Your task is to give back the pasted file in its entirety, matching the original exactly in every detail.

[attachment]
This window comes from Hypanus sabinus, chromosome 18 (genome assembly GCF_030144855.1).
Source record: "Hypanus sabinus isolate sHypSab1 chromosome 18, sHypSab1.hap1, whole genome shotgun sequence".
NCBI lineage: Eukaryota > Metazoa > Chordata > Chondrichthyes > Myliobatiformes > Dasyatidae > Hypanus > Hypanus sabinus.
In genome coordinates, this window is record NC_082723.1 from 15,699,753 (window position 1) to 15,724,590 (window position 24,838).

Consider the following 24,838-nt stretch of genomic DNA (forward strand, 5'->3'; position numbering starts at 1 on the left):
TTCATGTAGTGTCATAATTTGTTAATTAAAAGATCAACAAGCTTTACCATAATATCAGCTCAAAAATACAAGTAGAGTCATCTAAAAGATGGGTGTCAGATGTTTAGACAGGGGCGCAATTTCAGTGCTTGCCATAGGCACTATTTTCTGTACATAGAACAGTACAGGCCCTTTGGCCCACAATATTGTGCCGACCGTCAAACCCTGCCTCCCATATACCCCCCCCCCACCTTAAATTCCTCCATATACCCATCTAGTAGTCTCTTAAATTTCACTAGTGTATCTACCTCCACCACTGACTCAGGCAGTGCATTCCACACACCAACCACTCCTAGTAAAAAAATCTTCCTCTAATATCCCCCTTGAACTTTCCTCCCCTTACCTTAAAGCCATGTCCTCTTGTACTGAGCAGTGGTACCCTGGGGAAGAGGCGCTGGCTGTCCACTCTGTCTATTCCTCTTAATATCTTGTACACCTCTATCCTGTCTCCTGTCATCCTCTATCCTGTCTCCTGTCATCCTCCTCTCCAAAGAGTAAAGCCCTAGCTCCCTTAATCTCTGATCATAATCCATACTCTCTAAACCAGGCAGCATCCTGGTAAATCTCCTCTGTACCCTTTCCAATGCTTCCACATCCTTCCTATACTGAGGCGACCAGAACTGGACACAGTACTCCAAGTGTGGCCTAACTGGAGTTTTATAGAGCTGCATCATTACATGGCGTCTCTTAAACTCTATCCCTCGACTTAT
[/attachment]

This window comes from Hypanus sabinus, chromosome 18 (genome assembly GCF_030144855.1).
Source record: "Hypanus sabinus isolate sHypSab1 chromosome 18, sHypSab1.hap1, whole genome shotgun sequence".
NCBI lineage: Eukaryota > Metazoa > Chordata > Chondrichthyes > Myliobatiformes > Dasyatidae > Hypanus > Hypanus sabinus.
In genome coordinates, this window is record NC_082723.1 from 15,699,753 (window position 1) to 15,724,590 (window position 24,838).

Consider the following 24,838-nt stretch of genomic DNA (forward strand, 5'->3'; position numbering starts at 1 on the left):
TTCATGTAGTGTCATAATTTGTTAATTAAAAGATCAACAAGCTTTACCATAATATCAGCTCAAAAATACAAGTAGAGTCATCTAAAAGATGGGTGTCAGATGTTTAGACAGGGGCGCAATTTCAGTGCTTGCCATAGGCACTATTTTCTGTACATAGAACAGTACAGGCCCTTTGGCCCACAATATTGTGCCGACCGTCAAACCCTGCCTCCCATATACCCCCCCCCCACCTTAAATTCCTCCATATACCCATCTAGTAGTCTCTTAAATTTCACTAGTGTATCTACCTCCACCACTGACTCAGGCAGTGCATTCCACACACCAACCACTCCTAGTAAAAAAATCTTCCTCTAATATCCCCCTTGAACTTTCCTCCCCTTACCTTAAAGCCATGTCCTCTTGTACTGAGCAGTGGTACCCTGGGGAAGAGGCGCTGGCTGTCCACTCTGTCTATTCCTCTTAATATCTTGTACACCTCTATCCTGTCTCCTGTCATCCTCTATCCTGTCTCCTGTCATCCTCCTCTCCAAAGAGTAAAGCCCTAGCTCCCTTAATCTCTGATCATAATCCATACTCTCTAAACCAGGCAGCATCCTGGTAAATCTCCTCTGTACCCTTTCCAATGCTTCCACATCCTTCCTATACTGAGGCGACCAGAACTGGACACAGTACTCCAAGTGTGGCCTAACTGGAGTTTTATAGAGCTGCATCATTACATGGCGTCTCTTAAACTCTATCCCTCGACTTAT